ASR Theater ~~ TheatreWorks’ “A Distinct Society” a Vague Memory of Long Ago

By Joanne Engelhardt

A wonderfully inviting library located exactly on the border between a small town in northern Vermont and a Quebecoise town is the setting for TheatreWorks Silicon Valley’s production of A Distinct Society.

There’s a cozy children’s nook filled not only with children’s books but also pint-sized furniture, an abacas and a couple of stuffed animals. But the real attention-getter in Jo Winiarski’s impressive set design is the two-foot-wide bookcase full of (what else?) books that runs up one side over the top and down the other side of the proscenium in the Mountain View Center of the Performing Arts.

Yet there’s one uninviting thing about the library: the wide strip of tape that runs straight down the middle of the library. Why? Because the left half is in the United States and the right half is in Canada.

Daughter Shirin (Vaneh Assadourian) and father Peyman (James Rana) reunite in TheatreWorks Silicon Valley’s World Premiere of “A Distinct Society”. Photo Credit: Kevin Berne

There are just five characters in Society, so each plays an important part in telling Kareem Fahmy’s fictionalized story of what happened at the Haskell Free Library & Opera House in 2017 when families separated by what was called the “Muslim ban” used the space to connect with each other. The ban didn’t allow citizens of seven Muslim countries to enter the U.S.

As the play opens, an Iranian father, Peyman (a serious, caring James Rana) enters the library with his passport and food he has prepared for his medical-student daughter, Shirin (Vaneh Assadourian), who lives in the U.S.

Because he arrived early, he just wants to sit in the library and wait to give Shirin food from home. But the big, burly U.S. Customs and Border Protection officer Bruce (Kenny Scott) says he can’t stay. Shirin tries to give the food to Manon, the librarian (Carrie Paff), but she’s not willing to accept it because she says no food is allowed in the library.

Enter young, tousle-haired Declan (an appealing Daniel Allitt), who practically considers the library his home because his parents are divorced and he has no friends to chum around with. Declan has found ways to sneak into the library any time of the day or night, and he sometimes sleeps there as well. He also keeps a stash of soda and snack food that he consumes when no one’s around.

Smiling mischievously, Declan says, “Technically I don’t eat meat. But I do.”

In a rather strange turn of events, Manon reveals that she’ll be performing in the upstairs opera house, playing the title character in Bizet’s Carmen. Bruce invites her to have dinner with him before the opera, and she accepts. Later they return to the library where he convinces her to dance on a library table just as Carmen does in the opera. Bruce and Manon kiss a few times when suddenly she hears a noise.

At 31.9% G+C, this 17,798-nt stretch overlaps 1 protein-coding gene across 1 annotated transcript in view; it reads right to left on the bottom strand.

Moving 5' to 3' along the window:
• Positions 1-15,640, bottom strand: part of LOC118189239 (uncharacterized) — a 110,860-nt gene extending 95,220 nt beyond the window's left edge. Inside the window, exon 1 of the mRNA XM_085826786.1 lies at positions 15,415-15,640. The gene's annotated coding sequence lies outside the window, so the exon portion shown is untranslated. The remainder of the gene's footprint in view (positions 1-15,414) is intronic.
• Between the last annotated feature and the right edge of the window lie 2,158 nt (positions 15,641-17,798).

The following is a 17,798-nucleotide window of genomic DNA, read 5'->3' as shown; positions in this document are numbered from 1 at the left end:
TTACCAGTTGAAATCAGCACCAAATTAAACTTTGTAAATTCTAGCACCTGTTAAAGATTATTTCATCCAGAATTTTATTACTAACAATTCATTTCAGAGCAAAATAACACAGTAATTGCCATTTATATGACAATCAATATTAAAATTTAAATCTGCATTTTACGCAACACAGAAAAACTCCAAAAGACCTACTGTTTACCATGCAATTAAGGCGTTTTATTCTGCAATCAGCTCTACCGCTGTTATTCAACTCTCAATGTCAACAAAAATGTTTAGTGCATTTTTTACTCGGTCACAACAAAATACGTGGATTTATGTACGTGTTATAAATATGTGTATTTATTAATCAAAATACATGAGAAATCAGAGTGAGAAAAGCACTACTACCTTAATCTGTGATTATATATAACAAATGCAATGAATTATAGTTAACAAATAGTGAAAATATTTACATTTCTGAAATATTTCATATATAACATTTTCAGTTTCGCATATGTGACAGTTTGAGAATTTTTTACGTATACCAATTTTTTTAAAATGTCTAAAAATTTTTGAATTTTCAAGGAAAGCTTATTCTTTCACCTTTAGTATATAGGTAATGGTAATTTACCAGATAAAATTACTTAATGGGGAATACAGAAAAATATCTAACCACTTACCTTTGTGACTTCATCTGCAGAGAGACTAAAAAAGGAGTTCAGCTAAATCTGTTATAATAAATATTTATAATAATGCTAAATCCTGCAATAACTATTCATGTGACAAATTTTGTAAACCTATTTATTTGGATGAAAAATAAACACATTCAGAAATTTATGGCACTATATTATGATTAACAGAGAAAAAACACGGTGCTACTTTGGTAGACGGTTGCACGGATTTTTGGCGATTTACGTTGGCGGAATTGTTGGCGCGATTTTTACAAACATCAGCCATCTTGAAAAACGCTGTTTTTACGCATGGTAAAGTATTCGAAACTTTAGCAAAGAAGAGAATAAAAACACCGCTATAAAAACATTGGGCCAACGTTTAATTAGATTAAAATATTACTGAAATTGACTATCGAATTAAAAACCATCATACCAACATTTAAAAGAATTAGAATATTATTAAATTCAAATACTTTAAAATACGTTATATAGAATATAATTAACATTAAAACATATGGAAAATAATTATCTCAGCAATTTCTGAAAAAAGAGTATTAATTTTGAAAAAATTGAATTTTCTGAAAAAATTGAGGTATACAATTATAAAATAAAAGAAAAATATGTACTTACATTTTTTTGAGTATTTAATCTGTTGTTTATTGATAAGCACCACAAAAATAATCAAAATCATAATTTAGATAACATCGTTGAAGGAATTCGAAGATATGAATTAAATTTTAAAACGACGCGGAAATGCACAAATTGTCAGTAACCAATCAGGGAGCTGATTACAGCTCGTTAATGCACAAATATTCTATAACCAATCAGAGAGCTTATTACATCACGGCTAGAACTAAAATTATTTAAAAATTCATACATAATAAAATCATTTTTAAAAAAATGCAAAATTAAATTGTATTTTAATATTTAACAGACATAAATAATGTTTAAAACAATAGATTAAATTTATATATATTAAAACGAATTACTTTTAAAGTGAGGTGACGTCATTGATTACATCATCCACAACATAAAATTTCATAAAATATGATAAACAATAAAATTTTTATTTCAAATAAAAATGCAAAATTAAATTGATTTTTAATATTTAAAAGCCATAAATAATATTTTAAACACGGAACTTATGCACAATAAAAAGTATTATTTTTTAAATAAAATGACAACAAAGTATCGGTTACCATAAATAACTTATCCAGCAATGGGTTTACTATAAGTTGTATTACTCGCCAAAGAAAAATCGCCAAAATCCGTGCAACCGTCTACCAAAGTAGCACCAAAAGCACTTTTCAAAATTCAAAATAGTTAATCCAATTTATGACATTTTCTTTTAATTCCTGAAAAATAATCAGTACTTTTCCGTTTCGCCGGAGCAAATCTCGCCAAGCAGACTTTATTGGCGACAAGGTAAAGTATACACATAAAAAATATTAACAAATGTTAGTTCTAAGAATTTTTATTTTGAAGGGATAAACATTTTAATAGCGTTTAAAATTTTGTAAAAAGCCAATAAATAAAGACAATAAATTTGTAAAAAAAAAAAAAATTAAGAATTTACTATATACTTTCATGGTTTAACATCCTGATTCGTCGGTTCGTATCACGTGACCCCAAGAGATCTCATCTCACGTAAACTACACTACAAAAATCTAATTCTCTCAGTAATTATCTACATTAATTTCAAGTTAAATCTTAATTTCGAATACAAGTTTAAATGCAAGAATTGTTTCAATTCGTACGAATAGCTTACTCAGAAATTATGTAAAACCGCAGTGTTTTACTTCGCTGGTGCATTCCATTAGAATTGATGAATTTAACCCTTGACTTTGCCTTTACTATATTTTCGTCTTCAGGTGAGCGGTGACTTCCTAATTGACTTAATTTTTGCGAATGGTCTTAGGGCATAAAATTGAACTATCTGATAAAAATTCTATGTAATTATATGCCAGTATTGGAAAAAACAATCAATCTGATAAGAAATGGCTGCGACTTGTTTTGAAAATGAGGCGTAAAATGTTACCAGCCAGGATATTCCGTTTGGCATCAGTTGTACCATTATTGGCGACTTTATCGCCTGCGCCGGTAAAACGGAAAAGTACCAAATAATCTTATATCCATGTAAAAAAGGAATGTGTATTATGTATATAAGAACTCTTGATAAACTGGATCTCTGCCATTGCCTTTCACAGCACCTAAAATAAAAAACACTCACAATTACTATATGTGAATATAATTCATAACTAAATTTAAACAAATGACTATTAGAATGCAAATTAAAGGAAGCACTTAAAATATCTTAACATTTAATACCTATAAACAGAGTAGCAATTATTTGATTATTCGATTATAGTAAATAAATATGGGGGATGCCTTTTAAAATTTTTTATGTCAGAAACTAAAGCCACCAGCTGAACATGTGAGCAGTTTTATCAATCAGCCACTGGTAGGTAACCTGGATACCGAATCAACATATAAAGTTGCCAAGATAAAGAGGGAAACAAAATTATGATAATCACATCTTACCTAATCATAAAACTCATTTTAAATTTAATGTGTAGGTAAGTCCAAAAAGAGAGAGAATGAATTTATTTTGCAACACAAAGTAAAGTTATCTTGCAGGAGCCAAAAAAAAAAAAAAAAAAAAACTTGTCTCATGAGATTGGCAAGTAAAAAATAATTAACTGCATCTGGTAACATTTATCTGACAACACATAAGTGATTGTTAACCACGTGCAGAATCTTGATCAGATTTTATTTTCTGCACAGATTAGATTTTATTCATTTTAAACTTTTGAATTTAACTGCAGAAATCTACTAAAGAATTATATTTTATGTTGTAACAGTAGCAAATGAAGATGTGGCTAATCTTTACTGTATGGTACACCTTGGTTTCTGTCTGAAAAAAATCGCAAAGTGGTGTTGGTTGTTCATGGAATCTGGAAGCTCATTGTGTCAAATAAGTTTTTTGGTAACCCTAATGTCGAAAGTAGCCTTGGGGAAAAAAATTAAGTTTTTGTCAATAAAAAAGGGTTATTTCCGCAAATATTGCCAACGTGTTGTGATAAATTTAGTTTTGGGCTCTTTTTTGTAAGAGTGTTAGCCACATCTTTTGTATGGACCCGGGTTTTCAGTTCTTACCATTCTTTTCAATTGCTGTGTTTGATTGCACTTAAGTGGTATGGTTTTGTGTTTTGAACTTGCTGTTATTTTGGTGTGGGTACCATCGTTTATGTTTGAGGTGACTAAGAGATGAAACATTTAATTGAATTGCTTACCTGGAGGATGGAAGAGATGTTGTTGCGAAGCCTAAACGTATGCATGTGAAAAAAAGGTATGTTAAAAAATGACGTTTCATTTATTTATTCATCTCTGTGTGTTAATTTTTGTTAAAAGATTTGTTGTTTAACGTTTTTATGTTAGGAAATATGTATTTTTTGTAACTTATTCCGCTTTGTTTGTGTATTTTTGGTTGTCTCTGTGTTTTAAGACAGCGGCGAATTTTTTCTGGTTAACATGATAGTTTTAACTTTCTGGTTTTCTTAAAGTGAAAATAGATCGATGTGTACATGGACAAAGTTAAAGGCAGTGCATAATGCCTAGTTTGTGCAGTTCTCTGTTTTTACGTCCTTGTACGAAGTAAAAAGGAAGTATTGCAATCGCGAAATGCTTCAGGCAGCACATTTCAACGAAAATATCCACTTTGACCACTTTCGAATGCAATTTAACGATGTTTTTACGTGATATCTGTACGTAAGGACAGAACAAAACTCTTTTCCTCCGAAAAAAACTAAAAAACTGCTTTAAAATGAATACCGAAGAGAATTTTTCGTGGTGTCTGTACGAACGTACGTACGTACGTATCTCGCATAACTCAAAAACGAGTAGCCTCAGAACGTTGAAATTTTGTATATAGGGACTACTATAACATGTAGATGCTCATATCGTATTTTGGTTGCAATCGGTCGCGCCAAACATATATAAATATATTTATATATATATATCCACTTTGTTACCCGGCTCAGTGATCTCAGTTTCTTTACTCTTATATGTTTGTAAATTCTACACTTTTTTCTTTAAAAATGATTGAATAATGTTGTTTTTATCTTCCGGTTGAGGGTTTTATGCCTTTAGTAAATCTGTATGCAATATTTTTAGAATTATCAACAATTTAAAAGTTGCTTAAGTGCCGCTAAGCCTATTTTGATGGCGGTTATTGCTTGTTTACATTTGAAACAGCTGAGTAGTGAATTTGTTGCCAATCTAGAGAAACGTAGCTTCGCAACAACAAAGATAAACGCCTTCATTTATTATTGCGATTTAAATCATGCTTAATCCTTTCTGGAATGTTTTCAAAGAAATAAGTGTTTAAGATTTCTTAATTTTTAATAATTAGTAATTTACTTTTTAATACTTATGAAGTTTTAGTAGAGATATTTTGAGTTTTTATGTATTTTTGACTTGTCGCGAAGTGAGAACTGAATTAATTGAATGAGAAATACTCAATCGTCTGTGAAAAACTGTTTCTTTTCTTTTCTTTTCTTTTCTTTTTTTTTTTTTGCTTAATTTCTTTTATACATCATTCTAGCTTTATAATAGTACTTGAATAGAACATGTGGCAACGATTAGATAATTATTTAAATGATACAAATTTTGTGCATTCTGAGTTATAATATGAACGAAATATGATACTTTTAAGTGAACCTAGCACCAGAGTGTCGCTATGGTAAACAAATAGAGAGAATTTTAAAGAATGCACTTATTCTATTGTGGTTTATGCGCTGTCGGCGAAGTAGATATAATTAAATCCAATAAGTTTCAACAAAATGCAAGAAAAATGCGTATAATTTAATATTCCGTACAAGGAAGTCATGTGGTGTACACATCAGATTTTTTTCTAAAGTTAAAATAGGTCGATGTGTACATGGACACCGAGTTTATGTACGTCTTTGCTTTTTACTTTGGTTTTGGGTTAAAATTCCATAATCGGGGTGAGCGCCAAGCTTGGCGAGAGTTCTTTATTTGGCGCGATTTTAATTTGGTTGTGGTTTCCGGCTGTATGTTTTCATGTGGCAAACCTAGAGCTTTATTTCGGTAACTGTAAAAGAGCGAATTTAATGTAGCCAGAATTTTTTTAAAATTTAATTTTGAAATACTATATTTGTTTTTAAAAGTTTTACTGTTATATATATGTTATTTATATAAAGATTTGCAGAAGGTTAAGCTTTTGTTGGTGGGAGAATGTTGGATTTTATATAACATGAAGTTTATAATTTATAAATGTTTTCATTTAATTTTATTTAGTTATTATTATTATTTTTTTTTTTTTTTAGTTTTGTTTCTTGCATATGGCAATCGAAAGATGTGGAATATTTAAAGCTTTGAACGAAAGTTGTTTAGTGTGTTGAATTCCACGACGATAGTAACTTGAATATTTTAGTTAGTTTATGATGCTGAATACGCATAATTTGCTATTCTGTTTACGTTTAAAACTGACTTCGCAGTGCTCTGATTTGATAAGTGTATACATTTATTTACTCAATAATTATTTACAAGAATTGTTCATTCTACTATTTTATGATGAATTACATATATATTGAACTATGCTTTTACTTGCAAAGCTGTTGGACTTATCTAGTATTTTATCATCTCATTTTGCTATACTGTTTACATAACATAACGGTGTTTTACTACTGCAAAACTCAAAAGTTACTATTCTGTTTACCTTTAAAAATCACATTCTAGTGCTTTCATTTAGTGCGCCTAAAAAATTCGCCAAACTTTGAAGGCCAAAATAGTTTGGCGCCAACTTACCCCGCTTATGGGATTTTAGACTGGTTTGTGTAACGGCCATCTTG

Bruce (Kenny Scott) flirts with Manon (Carrie Paff) in TheatreWorks Silicon Valley’s World Premiere of “A Distinct Society,” performing April 5-30. Photo Credit: Kevin Berne

Guess who’s the unintended witness to all of this? Of course: It’s Declan who’s been spending hours in the library reading what he calls “graphic novels” (actually fantasy comic books) and chowing down on his never-ending supply of junk food.

Though the actors’ performances are nuanced and well done, it’s the play itself that lets down their abilities. One example: too many topics are mentioned in passing such as the 1995 referendum asking Quebec citizens if they want to secede from Canada to form a “distinct society.” It’s touched on so quickly that many in the audience won’t understand or, more likely won’t even remember that time.

The play runs approximately 95 minutes without an intermission.


Aisle Seat Executive Reviewer Joanne Engelhardt is a Peninsula theatre writer and critic. She is a voting member of the SF Bay Area Theatre Critics Circle (SFBATCC). Contact:


ProductionA Distinct Society
Written by
Kareem Fahmy
Directed byGiovanna Sardelli
Producing CompanyTheatreWorks Silicon Valley in collaboration with Pioneer Theatre, Salt Lake City, Utah
Production DatesThru Apr 30th
Production AddressMountain View Center for the Performing Arts
Telephone(877) 662-8978
Tickets$29- $77
Reviewer ScoreMax in each category is 5/5
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